11. Williams' Superman score is one of my favourites, but I agree with the sentiment of the article - however poorly articulated it may be. The JW Superman march does not fit the tone of Cavill's Superman that has been established over the last 9 years. Whereas other characters (Batman, Spider-Man, more) have received many new themes with each incarnation, Superman always seems to come back to Williams' march: a great piece of music in its own right, and perfect for Donner's/Reeve's Superman, but not appropriate for the Snyder/Cavill iteration. It only serves a nostalgic purpose when it's used in new films, and diminishes these films' ability to stand on their own, without a musical crutch/'hail Mary'. I also agree that the best option is to continue developing Zimmer's score and thematic material. I understand that people dislike Zimmer's orchestral quasi-heavy-metal/percussive sound, but I think he and his team, especially Steve Mazzaro, have proven that they can produce a contemporary superhero score that is both traditionally orchestral and modern, in 'Wonder Woman 1984'. The way he developed his WW material from Batman v. Superman was very impressive and refreshing, and I'd love to hear him do the same for MoS2, especially if this new film will be as joyful and hopeful as Cavill has expressed. I'm not in love with the Snyder/Cavill Superman, but I certainly wouldn't dismiss it simply because it's a departure from comic-book portrayals of the character. Superman is a modern myth, and deserves a diverse range of interpretations. I am interested to see how the WB/DCU team continue to develop this new version of the character. I also don't want to join the Zimmer-hate pile on. From a compositional perspective, his style is certainly more 'minimalist' than Williams' and doesn't rely as heavily on melodic themes. But I don't agree with those who dismiss his work, simply because it doesn't use a Wagnerian motivic form - there's more than one way to compose for a film. I think Zimmer's work on MoS was interesting, particularly the sonic world he created to reflect the alien/sci-fi (synths and electronics), country/Americana (pedal steel guitars) and super-heroic elements (triumphant brass) of the Superman myth. Zimmer is a highly competent and talented composer when he is given the right project, and I hope MoS2 provides an opportunity for him to return to Superman and create an incredibly joyous new score for such an iconic character. Let's allow Williams' score to live on, without having to play it every time Superman appears on screen!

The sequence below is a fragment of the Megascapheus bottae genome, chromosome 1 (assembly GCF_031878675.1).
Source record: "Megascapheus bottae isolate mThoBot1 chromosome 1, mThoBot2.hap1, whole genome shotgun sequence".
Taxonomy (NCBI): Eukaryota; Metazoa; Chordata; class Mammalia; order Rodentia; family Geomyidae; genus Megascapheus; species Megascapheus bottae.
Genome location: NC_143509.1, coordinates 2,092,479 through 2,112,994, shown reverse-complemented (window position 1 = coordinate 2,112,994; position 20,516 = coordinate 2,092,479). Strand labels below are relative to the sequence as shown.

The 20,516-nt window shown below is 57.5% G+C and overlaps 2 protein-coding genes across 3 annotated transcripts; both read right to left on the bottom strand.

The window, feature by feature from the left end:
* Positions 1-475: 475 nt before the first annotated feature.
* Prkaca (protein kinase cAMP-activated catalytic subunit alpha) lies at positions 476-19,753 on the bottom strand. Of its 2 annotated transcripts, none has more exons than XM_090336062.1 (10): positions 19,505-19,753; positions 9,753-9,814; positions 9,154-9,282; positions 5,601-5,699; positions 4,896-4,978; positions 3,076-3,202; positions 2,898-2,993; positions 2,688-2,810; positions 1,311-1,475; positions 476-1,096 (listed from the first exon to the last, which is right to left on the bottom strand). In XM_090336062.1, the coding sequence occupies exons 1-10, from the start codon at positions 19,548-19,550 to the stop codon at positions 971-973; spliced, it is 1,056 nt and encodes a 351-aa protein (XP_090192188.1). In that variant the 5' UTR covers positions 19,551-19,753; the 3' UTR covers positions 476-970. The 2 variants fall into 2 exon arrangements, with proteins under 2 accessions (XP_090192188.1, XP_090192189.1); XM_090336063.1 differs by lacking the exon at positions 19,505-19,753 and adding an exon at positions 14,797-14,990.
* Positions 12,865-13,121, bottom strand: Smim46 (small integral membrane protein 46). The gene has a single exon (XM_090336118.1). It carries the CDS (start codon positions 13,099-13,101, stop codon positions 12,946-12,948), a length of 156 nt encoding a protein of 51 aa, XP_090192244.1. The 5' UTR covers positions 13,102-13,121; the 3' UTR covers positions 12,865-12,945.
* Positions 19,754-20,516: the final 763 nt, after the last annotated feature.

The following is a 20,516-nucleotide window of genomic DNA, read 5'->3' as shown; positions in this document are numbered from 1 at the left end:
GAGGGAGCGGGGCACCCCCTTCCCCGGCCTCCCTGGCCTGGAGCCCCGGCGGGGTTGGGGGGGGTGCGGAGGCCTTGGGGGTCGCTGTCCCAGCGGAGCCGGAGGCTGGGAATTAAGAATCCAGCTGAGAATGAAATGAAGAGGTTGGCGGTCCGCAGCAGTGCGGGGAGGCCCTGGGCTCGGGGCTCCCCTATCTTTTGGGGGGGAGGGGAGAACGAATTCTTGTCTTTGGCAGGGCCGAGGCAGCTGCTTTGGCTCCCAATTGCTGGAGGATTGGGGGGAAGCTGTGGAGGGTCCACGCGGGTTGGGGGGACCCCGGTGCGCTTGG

12. It would be nice if JW gets another Oscar, but honestly I just want the score to be good and work well in the film. If he's written a score that works perfectly in the film, supports the visual narrative effectively, then I'll be happy - even if, for some technical reason, he can't be nominated for the award.